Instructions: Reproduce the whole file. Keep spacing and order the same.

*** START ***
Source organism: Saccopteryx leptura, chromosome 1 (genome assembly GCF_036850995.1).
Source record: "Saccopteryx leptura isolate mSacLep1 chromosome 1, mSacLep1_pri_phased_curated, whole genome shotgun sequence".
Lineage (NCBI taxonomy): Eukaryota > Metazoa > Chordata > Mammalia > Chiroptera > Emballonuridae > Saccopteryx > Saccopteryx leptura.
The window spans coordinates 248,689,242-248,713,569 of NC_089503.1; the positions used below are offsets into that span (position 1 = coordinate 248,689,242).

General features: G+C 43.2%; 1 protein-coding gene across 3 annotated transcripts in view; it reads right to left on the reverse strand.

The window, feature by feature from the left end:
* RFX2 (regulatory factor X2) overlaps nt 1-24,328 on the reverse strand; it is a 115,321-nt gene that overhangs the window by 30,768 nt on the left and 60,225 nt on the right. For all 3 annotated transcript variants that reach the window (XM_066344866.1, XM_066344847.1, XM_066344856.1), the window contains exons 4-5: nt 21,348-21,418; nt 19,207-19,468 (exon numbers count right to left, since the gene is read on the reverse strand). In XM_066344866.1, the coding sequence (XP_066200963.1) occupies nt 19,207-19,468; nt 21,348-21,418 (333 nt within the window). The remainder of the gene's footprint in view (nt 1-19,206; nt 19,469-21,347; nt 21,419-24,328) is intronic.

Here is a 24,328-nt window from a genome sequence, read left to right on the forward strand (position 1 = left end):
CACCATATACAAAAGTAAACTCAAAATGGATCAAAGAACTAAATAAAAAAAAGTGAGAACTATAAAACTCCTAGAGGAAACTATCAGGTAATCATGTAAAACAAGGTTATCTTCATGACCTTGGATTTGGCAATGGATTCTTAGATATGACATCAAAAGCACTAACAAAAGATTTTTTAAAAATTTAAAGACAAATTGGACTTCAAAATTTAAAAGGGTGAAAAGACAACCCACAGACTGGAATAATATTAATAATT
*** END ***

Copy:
Source organism: Saccopteryx leptura, chromosome 1 (genome assembly GCF_036850995.1).
Source record: "Saccopteryx leptura isolate mSacLep1 chromosome 1, mSacLep1_pri_phased_curated, whole genome shotgun sequence".
Lineage (NCBI taxonomy): Eukaryota > Metazoa > Chordata > Mammalia > Chiroptera > Emballonuridae > Saccopteryx > Saccopteryx leptura.
The window spans coordinates 248,689,242-248,713,569 of NC_089503.1; the positions used below are offsets into that span (position 1 = coordinate 248,689,242).

General features: G+C 43.2%; 1 protein-coding gene across 3 annotated transcripts in view; it reads right to left on the reverse strand.

The window, feature by feature from the left end:
* RFX2 (regulatory factor X2) overlaps nt 1-24,328 on the reverse strand; it is a 115,321-nt gene that overhangs the window by 30,768 nt on the left and 60,225 nt on the right. For all 3 annotated transcript variants that reach the window (XM_066344866.1, XM_066344847.1, XM_066344856.1), the window contains exons 4-5: nt 21,348-21,418; nt 19,207-19,468 (exon numbers count right to left, since the gene is read on the reverse strand). In XM_066344866.1, the coding sequence (XP_066200963.1) occupies nt 19,207-19,468; nt 21,348-21,418 (333 nt within the window). The remainder of the gene's footprint in view (nt 1-19,206; nt 19,469-21,347; nt 21,419-24,328) is intronic.

Here is a 24,328-nt window from a genome sequence, read left to right on the forward strand (position 1 = left end):
CACCATATACAAAAGTAAACTCAAAATGGATCAAAGAACTAAATAAAAAAAAGTGAGAACTATAAAACTCCTAGAGGAAACTATCAGGTAATCATGTAAAACAAGGTTATCTTCATGACCTTGGATTTGGCAATGGATTCTTAGATATGACATCAAAAGCACTAACAAAAGATTTTTTAAAAATTTAAAGACAAATTGGACTTCAAAATTTAAAAGGGTGAAAAGACAACCCACAGACTGGAATAATATTAATAATT